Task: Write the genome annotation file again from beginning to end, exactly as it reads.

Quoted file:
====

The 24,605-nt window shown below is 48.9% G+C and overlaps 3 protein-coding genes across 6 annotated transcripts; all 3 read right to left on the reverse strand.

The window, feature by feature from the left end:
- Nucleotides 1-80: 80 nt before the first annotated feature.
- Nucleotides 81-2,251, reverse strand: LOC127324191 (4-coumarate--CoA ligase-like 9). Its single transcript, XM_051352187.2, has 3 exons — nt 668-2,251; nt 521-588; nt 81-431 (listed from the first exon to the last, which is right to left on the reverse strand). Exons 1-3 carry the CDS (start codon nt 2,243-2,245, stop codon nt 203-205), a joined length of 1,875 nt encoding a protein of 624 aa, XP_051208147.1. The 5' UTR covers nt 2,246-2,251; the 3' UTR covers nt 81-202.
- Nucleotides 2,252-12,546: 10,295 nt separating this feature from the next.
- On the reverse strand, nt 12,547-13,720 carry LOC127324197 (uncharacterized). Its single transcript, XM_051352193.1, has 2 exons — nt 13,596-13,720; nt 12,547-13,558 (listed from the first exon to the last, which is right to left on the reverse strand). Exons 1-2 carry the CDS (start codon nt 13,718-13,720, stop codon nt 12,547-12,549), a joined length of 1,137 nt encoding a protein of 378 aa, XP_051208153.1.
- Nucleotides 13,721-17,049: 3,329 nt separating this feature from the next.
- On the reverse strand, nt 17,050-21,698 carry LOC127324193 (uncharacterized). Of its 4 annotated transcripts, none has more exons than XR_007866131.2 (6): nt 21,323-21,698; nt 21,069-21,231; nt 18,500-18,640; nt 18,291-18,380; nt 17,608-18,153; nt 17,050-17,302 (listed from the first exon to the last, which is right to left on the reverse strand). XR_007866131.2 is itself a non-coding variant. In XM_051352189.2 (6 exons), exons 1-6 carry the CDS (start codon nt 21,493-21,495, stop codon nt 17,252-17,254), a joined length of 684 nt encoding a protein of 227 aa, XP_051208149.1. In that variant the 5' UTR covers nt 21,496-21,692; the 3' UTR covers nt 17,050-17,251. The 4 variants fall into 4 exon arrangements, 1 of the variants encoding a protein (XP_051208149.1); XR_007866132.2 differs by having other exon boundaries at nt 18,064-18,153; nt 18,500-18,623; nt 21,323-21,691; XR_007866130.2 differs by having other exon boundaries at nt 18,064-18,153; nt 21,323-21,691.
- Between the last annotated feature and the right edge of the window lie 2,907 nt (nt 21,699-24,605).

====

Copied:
The 24,605-nt window shown below is 48.9% G+C and overlaps 3 protein-coding genes across 6 annotated transcripts; all 3 read right to left on the reverse strand.

The window, feature by feature from the left end:
- Nucleotides 1-80: 80 nt before the first annotated feature.
- Nucleotides 81-2,251, reverse strand: LOC127324191 (4-coumarate--CoA ligase-like 9). Its single transcript, XM_051352187.2, has 3 exons — nt 668-2,251; nt 521-588; nt 81-431 (listed from the first exon to the last, which is right to left on the reverse strand). Exons 1-3 carry the CDS (start codon nt 2,243-2,245, stop codon nt 203-205), a joined length of 1,875 nt encoding a protein of 624 aa, XP_051208147.1. The 5' UTR covers nt 2,246-2,251; the 3' UTR covers nt 81-202.
- Nucleotides 2,252-12,546: 10,295 nt separating this feature from the next.
- On the reverse strand, nt 12,547-13,720 carry LOC127324197 (uncharacterized). Its single transcript, XM_051352193.1, has 2 exons — nt 13,596-13,720; nt 12,547-13,558 (listed from the first exon to the last, which is right to left on the reverse strand). Exons 1-2 carry the CDS (start codon nt 13,718-13,720, stop codon nt 12,547-12,549), a joined length of 1,137 nt encoding a protein of 378 aa, XP_051208153.1.
- Nucleotides 13,721-17,049: 3,329 nt separating this feature from the next.
- On the reverse strand, nt 17,050-21,698 carry LOC127324193 (uncharacterized). Of its 4 annotated transcripts, none has more exons than XR_007866131.2 (6): nt 21,323-21,698; nt 21,069-21,231; nt 18,500-18,640; nt 18,291-18,380; nt 17,608-18,153; nt 17,050-17,302 (listed from the first exon to the last, which is right to left on the reverse strand). XR_007866131.2 is itself a non-coding variant. In XM_051352189.2 (6 exons), exons 1-6 carry the CDS (start codon nt 21,493-21,495, stop codon nt 17,252-17,254), a joined length of 684 nt encoding a protein of 227 aa, XP_051208149.1. In that variant the 5' UTR covers nt 21,496-21,692; the 3' UTR covers nt 17,050-17,251. The 4 variants fall into 4 exon arrangements, 1 of the variants encoding a protein (XP_051208149.1); XR_007866132.2 differs by having other exon boundaries at nt 18,064-18,153; nt 18,500-18,623; nt 21,323-21,691; XR_007866130.2 differs by having other exon boundaries at nt 18,064-18,153; nt 21,323-21,691.
- Between the last annotated feature and the right edge of the window lie 2,907 nt (nt 21,699-24,605).